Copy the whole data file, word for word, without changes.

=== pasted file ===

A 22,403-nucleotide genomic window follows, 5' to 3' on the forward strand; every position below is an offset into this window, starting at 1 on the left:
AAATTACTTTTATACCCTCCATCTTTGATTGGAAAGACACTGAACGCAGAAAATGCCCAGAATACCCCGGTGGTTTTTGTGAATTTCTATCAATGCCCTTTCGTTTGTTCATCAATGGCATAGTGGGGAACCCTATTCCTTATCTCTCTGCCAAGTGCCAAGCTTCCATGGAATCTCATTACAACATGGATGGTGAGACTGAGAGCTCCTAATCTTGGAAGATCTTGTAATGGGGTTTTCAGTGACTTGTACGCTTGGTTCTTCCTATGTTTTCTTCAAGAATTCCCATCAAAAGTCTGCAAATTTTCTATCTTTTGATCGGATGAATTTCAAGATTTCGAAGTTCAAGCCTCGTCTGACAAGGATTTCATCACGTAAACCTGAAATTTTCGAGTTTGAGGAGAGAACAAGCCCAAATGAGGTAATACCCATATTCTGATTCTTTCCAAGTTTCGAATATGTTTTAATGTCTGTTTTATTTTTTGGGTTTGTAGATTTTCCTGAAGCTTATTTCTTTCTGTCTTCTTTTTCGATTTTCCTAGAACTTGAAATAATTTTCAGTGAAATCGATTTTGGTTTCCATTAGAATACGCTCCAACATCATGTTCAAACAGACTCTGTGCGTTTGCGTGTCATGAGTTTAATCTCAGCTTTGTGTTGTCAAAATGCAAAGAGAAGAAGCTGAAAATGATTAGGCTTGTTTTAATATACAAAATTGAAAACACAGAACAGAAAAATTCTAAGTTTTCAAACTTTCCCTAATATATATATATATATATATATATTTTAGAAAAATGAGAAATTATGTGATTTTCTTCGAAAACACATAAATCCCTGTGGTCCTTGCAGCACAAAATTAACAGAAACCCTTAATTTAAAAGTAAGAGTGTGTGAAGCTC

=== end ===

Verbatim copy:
A 22,403-nucleotide genomic window follows, 5' to 3' on the forward strand; every position below is an offset into this window, starting at 1 on the left:
AAATTACTTTTATACCCTCCATCTTTGATTGGAAAGACACTGAACGCAGAAAATGCCCAGAATACCCCGGTGGTTTTTGTGAATTTCTATCAATGCCCTTTCGTTTGTTCATCAATGGCATAGTGGGGAACCCTATTCCTTATCTCTCTGCCAAGTGCCAAGCTTCCATGGAATCTCATTACAACATGGATGGTGAGACTGAGAGCTCCTAATCTTGGAAGATCTTGTAATGGGGTTTTCAGTGACTTGTACGCTTGGTTCTTCCTATGTTTTCTTCAAGAATTCCCATCAAAAGTCTGCAAATTTTCTATCTTTTGATCGGATGAATTTCAAGATTTCGAAGTTCAAGCCTCGTCTGACAAGGATTTCATCACGTAAACCTGAAATTTTCGAGTTTGAGGAGAGAACAAGCCCAAATGAGGTAATACCCATATTCTGATTCTTTCCAAGTTTCGAATATGTTTTAATGTCTGTTTTATTTTTTGGGTTTGTAGATTTTCCTGAAGCTTATTTCTTTCTGTCTTCTTTTTCGATTTTCCTAGAACTTGAAATAATTTTCAGTGAAATCGATTTTGGTTTCCATTAGAATACGCTCCAACATCATGTTCAAACAGACTCTGTGCGTTTGCGTGTCATGAGTTTAATCTCAGCTTTGTGTTGTCAAAATGCAAAGAGAAGAAGCTGAAAATGATTAGGCTTGTTTTAATATACAAAATTGAAAACACAGAACAGAAAAATTCTAAGTTTTCAAACTTTCCCTAATATATATATATATATATATATATTTTAGAAAAATGAGAAATTATGTGATTTTCTTCGAAAACACATAAATCCCTGTGGTCCTTGCAGCACAAAATTAACAGAAACCCTTAATTTAAAAGTAAGAGTGTGTGAAGCTC